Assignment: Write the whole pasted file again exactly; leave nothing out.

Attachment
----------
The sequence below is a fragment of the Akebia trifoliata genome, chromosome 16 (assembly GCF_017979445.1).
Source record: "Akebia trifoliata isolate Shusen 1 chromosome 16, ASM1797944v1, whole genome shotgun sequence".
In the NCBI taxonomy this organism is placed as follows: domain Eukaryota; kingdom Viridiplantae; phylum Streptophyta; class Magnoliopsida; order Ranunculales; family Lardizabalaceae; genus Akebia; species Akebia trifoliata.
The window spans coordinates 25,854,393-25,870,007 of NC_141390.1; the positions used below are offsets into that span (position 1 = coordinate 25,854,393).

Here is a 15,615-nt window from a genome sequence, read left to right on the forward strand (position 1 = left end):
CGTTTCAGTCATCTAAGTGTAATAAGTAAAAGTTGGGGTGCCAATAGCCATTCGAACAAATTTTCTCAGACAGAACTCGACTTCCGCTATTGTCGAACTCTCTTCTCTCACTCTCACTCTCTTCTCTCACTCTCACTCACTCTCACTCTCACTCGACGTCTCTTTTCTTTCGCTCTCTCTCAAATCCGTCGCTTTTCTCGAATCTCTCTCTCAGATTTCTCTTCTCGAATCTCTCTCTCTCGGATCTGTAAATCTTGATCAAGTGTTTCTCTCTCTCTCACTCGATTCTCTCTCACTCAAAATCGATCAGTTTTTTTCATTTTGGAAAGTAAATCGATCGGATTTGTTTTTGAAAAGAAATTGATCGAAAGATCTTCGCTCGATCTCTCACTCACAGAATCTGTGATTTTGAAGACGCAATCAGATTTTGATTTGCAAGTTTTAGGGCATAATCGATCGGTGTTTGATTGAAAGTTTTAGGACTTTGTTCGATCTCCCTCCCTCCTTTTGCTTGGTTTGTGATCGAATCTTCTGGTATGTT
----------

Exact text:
The sequence below is a fragment of the Akebia trifoliata genome, chromosome 16 (assembly GCF_017979445.1).
Source record: "Akebia trifoliata isolate Shusen 1 chromosome 16, ASM1797944v1, whole genome shotgun sequence".
In the NCBI taxonomy this organism is placed as follows: domain Eukaryota; kingdom Viridiplantae; phylum Streptophyta; class Magnoliopsida; order Ranunculales; family Lardizabalaceae; genus Akebia; species Akebia trifoliata.
The window spans coordinates 25,854,393-25,870,007 of NC_141390.1; the positions used below are offsets into that span (position 1 = coordinate 25,854,393).

Here is a 15,615-nt window from a genome sequence, read left to right on the forward strand (position 1 = left end):
CGTTTCAGTCATCTAAGTGTAATAAGTAAAAGTTGGGGTGCCAATAGCCATTCGAACAAATTTTCTCAGACAGAACTCGACTTCCGCTATTGTCGAACTCTCTTCTCTCACTCTCACTCTCTTCTCTCACTCTCACTCACTCTCACTCTCACTCGACGTCTCTTTTCTTTCGCTCTCTCTCAAATCCGTCGCTTTTCTCGAATCTCTCTCTCAGATTTCTCTTCTCGAATCTCTCTCTCTCGGATCTGTAAATCTTGATCAAGTGTTTCTCTCTCTCTCACTCGATTCTCTCTCACTCAAAATCGATCAGTTTTTTTCATTTTGGAAAGTAAATCGATCGGATTTGTTTTTGAAAAGAAATTGATCGAAAGATCTTCGCTCGATCTCTCACTCACAGAATCTGTGATTTTGAAGACGCAATCAGATTTTGATTTGCAAGTTTTAGGGCATAATCGATCGGTGTTTGATTGAAAGTTTTAGGACTTTGTTCGATCTCCCTCCCTCCTTTTGCTTGGTTTGTGATCGAATCTTCTGGTATGTT